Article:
Graham and Gracie DIY Grocery Bags
If you have recently bought a sewing machine, this is a great project, ! It is also a great project if you have owned a sewing machine for ever, who doesn't need a fab grocery bag ? Graham and Gracie are roomy and strong, able to hold all your fruit, veg, packets and tins, when you go to the grocery store. When not in use, they fold up neatly and can be stored in your car, bike bag. backpack or handbag.
Re -usable and washable, Graham and Gracie are green too !
To give the bags extra strength they are sewn with a french seam. French seam are most commonly used on delicate fabrics and lingerie. If you haven't sewn a french seam before, this will be a new skill to try.
You will need:
50 cm of fabric I was kindly gifted mine from Sew Essential
3 meters of webbing tape mine is 1.5cm wide
Matching thread/ pins/ small piece of paper that measures 8cm x 8cm
RS = right side of the fabric WS = wrong side of the fabric.
Unless stated used a 1 cm seam allowance
Cut 1 x 54cm x 116 cm from your fabric
(I ordered 0. 50 cm and have used the total length given (just over 50cm and the total width 116 cm)
Using a scrap of paper cut a template for 8cm x 10cm.
1.Cut your fabric using the measurements given above.
2. Fold your fabric in half (short edges together) and* place the template in one corner as shown on the fold line. Cut out the 8cm x 10cm shape. The 10 cm is placed on the fold line. * Repeat from * to * in the remaining corner.
3.With the RS of the fabric facing you, fold over the short edge (as shown) for 1cm, press and fold again for 1cm.
4. Machine stitch the hem into place. I did two close rows of stitching to strengthen the seam.
Repeat on the remaining side.
5. Making sure not to accidentally twist the webbing strap join the two raw edges with a 2 cm seam allowance, press flat using a cool iron.
6. Fold the webbing strap in half (from the sewn seam) and mark with a pin.
7. lay the bag flat on a table with the RS facing you.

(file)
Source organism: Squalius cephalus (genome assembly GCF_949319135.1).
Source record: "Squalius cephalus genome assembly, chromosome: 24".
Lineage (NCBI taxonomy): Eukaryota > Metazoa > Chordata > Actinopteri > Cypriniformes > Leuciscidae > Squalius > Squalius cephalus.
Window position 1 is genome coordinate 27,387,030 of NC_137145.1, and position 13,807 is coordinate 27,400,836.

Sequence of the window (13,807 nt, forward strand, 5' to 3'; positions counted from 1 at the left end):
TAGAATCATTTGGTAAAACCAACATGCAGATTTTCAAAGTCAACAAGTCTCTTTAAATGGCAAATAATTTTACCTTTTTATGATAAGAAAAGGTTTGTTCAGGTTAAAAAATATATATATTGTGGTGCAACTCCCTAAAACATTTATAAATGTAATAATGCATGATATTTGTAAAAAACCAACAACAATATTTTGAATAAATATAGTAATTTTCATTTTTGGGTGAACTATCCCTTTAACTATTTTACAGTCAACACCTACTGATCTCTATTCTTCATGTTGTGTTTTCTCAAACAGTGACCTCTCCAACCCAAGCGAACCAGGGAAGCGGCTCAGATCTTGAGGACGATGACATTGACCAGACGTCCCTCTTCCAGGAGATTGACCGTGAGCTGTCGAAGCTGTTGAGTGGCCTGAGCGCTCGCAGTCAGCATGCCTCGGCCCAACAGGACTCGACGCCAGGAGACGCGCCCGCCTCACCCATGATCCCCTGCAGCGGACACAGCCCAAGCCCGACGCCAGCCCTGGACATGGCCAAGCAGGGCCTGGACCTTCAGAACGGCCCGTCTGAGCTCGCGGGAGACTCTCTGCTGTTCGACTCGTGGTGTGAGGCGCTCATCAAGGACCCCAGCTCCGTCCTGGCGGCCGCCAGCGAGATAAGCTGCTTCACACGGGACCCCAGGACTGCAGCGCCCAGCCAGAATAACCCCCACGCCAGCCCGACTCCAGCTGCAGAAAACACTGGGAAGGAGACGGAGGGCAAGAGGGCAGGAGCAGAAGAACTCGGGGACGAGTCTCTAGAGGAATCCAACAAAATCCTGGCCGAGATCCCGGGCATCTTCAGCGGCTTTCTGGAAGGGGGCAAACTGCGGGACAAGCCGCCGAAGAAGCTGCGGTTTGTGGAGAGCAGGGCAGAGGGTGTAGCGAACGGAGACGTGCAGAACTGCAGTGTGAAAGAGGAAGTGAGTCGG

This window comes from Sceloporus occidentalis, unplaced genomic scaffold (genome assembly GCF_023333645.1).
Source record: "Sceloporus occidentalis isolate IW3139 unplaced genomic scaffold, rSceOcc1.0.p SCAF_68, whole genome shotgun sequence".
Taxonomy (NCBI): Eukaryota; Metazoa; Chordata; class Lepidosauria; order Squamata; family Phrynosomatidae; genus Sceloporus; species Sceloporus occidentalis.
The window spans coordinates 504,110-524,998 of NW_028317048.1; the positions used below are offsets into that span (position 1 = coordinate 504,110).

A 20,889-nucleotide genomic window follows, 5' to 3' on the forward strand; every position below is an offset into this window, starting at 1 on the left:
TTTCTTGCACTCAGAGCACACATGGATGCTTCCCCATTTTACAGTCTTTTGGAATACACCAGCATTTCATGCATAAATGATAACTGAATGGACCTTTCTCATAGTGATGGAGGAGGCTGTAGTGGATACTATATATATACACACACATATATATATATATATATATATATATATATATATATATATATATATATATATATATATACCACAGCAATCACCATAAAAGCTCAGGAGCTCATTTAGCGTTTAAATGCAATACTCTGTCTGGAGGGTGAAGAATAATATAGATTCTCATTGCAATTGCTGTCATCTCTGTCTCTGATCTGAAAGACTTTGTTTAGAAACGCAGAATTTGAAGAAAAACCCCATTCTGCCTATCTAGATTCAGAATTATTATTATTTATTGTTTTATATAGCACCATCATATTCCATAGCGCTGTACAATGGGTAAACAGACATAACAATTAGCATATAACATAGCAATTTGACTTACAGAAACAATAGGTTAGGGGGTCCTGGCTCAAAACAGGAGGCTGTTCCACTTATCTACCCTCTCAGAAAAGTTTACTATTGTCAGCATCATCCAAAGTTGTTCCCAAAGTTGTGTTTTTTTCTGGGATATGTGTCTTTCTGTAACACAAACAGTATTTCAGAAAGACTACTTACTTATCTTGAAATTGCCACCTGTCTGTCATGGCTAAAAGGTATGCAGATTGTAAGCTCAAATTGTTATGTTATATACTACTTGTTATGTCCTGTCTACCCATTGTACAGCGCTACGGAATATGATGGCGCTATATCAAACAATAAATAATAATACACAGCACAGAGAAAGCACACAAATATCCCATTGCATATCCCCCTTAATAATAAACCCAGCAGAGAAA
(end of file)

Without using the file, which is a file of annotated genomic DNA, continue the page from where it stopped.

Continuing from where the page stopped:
8. Mark the middle of the bag with a few pins. (as shown)
9. Measure and mark 7 cm in from the cut-out rectangle as shown. The measurement is 7 cm from the inside of the cut rectangle and 15 cm from the outside edge of the bag.
10. Place the strap on the bag, with the raw edge of the strap facing the bag.
11. Match the sewn seam on the strap with the middle of the bag (marked with pins) pin into place as shown. Repeat on the opposite side matching the pin (from step 7) with the pins marking the middle of the bag as shown.
12. Continue pining the strap to the bag, the measurement is 15 cm from the raw edge of the bag after you have pinned the section by the cut-out rectangle.
13. Machine stitch the strap into place. I have sewn one row of stitching close to each edge of the strap, to reinforce the bag.
14. If you want to, also, sew two rows to attach the strap to the bag, start in the middle of the bag adjacent to the cut out rectangle and stitch to the top of the bag, leave you needle in your work as shown.
15. Turn the work around (also known as pivot) and stitch across the top of the strap as shown, leave your needle on your work again, turn (pivot) your work again and continue sewing down the other side of the strap, until you have attached the strap to the bag, repeating the process on the other end of the strap. Repeat on the remaining side.
16. We are now going to finish the bag with French seams, which will help strengthen and reinforce the bag. Pin the seams on the RS of the bag together as shown (taking care to match the top bottom and edges) and using a 0.5cm stitch the seams together. Repeat on the remain side.
N.B. we are NOT sewing the cut-out section now, just the long straight seam.
17. Cut off any loose thread. Press the seam flat.
18. Turn the bag to the WS and press the seam again.
19. Lay the bag on a table and as shown pin the seam together taking a 0.75cm seam allowance.
The seam allowance needs to be bigger that the seam you have just sewn, as you pin you will be able to feel the seam and you need to pin on the outside of that seam. When you turn your bag to the RS the raw edge will be completely enclosed. French seams are most commonly used on lingerie, and normally you would be asked to trim your seam before you pin, however as we are using the French seam to strengthen the bag, I am not asking you to trim the seam.
Machine stitch into place using a 0.75 cm seam allowance. Check that you have enclosed the raw edges. Repeat on the remaining side.
20. With the RS of the bag facing you, lay your bag on the table. Using a pin mark the middle of the fold at the end of the bag as shown.
Bring the pin to match the side seam. Pin that seam as shown. Using a 0.5cm seam allowance stitch into place. Turn the bag to the WS and pin the seam again enclosing the raw edge. Stitch into place using a 0.75 cm seam allowance. Repeat on the on remaining side.
A-M-A-Z-I-N-G you have just made the Graham Grocery bag……………….AND sewn some French seams. Well done.